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Orthopaedics

Guthrie Orthopaedics

Interviews with Dr. LaVancher

  • From Roberts Eyecare

    What is Astigmatism? How is Astigmatism corrected?

    Astigmatism is a refractive error usually associated with an irregularly shaped cornea. A spherical cornea creates a single focal point while an astigmatic, irregularly shaped cornea creates more than one point of focus. As a result the image that is formed on the retina of the eye is blurred. Glasses, contact lenses and refractive surgery may all be used to correct Astigmatism.

  • From Roberts Eyecare

    Why should I be concerned about glaucoma if my vision is fine?

    The most common types of glaucoma involve a slowly progressing destruction of the Optic Nerve of the eye. In general, it initially affects peripheral vision in a way that isn’t noticeable without specialized testing. A person with glaucoma will usually be in the advanced stages before noticing any problems with vision. With special testing glaucoma is usually easy to detect in the early stages and it is treatable with eye drops. In some cases surgery may be required if eye drops do not adequately control the glaucoma.

  • From Guthrie Specialty Eye Care

    What is a cataract?

    A cataract is a clouding or opaque area of the lens of the eye - an area that is normally transparent. As this thickening occurs, it prevents light rays from passing through the lens and focusing on the retina - the light sensitive tissue lining located in the back of the eye. This clouding is caused when some of the protein which makes up the lens begins to clump together and interferes with vision.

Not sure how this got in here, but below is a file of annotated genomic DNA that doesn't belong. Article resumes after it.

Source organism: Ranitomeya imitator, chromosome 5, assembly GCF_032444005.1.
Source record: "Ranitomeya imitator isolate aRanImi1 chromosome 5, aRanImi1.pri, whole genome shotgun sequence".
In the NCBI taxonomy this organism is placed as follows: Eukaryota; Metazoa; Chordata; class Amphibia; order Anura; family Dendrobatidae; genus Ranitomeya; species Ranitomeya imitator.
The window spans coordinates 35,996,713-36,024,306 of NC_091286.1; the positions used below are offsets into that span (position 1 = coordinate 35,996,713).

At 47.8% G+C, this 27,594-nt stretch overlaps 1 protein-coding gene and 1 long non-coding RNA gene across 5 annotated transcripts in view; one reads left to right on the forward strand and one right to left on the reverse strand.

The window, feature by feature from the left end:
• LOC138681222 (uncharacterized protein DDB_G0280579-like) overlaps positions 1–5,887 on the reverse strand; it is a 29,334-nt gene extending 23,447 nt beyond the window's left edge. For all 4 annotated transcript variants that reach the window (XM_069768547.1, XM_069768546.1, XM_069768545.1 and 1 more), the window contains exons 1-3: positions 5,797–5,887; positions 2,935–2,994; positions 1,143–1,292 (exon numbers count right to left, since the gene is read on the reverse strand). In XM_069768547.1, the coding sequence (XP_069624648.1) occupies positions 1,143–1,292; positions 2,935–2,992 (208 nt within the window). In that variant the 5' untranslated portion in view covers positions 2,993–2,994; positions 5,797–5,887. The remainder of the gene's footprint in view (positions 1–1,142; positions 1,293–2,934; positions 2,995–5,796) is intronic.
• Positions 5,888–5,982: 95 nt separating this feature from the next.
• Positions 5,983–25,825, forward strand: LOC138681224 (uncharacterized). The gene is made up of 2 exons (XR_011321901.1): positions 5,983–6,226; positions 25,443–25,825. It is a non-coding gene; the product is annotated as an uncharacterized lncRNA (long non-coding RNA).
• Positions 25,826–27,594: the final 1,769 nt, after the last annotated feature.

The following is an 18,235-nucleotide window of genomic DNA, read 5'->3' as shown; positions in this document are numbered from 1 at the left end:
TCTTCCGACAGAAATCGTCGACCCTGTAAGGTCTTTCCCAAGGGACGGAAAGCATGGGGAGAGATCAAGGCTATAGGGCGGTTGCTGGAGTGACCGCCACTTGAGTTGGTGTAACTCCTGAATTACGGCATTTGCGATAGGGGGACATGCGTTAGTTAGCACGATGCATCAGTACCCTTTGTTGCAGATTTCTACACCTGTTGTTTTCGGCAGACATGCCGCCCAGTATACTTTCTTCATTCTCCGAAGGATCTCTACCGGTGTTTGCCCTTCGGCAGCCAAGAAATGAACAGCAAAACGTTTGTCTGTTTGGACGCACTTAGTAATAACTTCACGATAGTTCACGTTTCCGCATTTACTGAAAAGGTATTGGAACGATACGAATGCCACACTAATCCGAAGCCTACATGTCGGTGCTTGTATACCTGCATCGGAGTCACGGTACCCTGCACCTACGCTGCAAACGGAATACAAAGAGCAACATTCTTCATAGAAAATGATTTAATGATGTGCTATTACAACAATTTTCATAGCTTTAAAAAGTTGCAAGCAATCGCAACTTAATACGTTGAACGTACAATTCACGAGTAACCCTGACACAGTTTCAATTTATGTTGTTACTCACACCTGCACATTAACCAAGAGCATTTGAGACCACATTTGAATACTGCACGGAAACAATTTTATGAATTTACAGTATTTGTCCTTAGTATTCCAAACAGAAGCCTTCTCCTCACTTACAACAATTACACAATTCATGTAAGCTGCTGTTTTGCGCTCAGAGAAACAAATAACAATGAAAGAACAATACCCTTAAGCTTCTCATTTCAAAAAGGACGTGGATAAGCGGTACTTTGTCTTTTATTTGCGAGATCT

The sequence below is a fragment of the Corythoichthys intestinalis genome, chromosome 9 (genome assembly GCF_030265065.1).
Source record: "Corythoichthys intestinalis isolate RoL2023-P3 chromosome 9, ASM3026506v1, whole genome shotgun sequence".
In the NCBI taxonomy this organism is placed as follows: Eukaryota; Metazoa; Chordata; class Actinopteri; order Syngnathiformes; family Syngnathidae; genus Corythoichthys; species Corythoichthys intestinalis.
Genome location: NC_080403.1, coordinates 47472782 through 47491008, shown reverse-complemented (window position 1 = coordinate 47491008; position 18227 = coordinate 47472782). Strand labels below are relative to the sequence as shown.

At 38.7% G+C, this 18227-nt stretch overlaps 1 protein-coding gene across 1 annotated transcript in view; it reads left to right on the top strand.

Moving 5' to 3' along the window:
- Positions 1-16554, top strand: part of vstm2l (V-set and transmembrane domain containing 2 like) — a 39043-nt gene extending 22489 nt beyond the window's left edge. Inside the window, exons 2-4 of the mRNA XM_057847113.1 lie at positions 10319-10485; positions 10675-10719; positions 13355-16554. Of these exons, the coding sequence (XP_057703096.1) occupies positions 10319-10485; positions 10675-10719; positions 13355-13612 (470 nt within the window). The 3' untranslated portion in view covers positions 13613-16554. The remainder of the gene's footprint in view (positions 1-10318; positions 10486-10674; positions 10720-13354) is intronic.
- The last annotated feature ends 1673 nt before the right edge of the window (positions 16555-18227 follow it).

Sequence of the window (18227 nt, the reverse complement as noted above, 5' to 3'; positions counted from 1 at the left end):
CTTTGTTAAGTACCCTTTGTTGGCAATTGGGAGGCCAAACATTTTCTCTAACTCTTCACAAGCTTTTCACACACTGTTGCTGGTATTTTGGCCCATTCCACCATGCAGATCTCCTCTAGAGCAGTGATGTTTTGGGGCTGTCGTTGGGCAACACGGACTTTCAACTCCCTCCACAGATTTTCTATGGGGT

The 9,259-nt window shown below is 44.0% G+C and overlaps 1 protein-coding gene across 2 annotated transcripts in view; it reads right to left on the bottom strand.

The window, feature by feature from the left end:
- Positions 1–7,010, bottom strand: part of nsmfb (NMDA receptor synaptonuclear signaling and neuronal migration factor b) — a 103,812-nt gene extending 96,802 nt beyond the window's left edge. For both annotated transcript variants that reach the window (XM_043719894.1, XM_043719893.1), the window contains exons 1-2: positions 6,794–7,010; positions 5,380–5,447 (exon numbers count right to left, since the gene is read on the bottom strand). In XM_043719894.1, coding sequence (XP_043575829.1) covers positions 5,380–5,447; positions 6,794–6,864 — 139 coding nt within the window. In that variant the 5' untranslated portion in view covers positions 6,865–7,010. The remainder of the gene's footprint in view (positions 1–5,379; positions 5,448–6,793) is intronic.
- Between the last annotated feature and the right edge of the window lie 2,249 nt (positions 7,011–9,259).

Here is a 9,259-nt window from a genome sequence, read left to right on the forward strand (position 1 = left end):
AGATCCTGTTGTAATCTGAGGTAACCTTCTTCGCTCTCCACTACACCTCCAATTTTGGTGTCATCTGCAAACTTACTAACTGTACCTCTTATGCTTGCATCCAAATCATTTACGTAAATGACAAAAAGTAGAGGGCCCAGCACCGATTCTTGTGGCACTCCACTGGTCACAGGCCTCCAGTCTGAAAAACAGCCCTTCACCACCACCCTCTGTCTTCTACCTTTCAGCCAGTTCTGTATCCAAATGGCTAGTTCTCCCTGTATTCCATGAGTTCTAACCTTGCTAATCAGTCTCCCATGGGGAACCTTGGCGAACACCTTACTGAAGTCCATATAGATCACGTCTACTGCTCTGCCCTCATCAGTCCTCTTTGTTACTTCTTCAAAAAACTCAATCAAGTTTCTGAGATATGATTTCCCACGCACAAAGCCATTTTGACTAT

• From Roberts Eyecare

    Can contact lenses be worn for sports?

    Yes, contact lenses provide excellent vision for most sports. However, keep in mind that contacts do not provide protection from injury. Contact lens wearers should consider using sports safety goggles for maximum protection during sports activities.

  • From Family Audiology PLLC

    What are the different types of hearing loss?

    Conductive hearing loss occurs from loss of sound sensitivity resulting from abnormalities of the middle and/or outer ear. This type of loss is common in children with ear infections; once the infection has cleared up, the hearing is usually restored. Sensorineural hearing loss results from abnormalities in the inner ear and/or nerve paths to the brain. The auditory cells and nerve are permanently damaged. This is the type of hearing loss often referred to as “nerve deafness.” Mixed hearing losses are those that have symptoms of both conductive and sensorineural hearing losses.